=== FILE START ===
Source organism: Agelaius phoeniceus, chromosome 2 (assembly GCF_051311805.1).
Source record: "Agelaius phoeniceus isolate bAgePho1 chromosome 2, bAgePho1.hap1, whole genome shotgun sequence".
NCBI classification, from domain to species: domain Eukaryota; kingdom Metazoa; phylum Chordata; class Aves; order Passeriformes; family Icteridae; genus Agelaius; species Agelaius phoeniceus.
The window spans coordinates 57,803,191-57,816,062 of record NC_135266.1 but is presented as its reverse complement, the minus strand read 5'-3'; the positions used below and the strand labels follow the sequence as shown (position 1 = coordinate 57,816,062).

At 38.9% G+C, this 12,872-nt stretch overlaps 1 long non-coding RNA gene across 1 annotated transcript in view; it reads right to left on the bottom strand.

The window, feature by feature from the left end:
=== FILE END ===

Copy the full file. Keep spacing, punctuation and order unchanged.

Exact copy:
Source organism: Agelaius phoeniceus, chromosome 2 (assembly GCF_051311805.1).
Source record: "Agelaius phoeniceus isolate bAgePho1 chromosome 2, bAgePho1.hap1, whole genome shotgun sequence".
NCBI classification, from domain to species: domain Eukaryota; kingdom Metazoa; phylum Chordata; class Aves; order Passeriformes; family Icteridae; genus Agelaius; species Agelaius phoeniceus.
The window spans coordinates 57,803,191-57,816,062 of record NC_135266.1 but is presented as its reverse complement, the minus strand read 5'-3'; the positions used below and the strand labels follow the sequence as shown (position 1 = coordinate 57,816,062).

At 38.9% G+C, this 12,872-nt stretch overlaps 1 long non-coding RNA gene across 1 annotated transcript in view; it reads right to left on the bottom strand.

The window, feature by feature from the left end: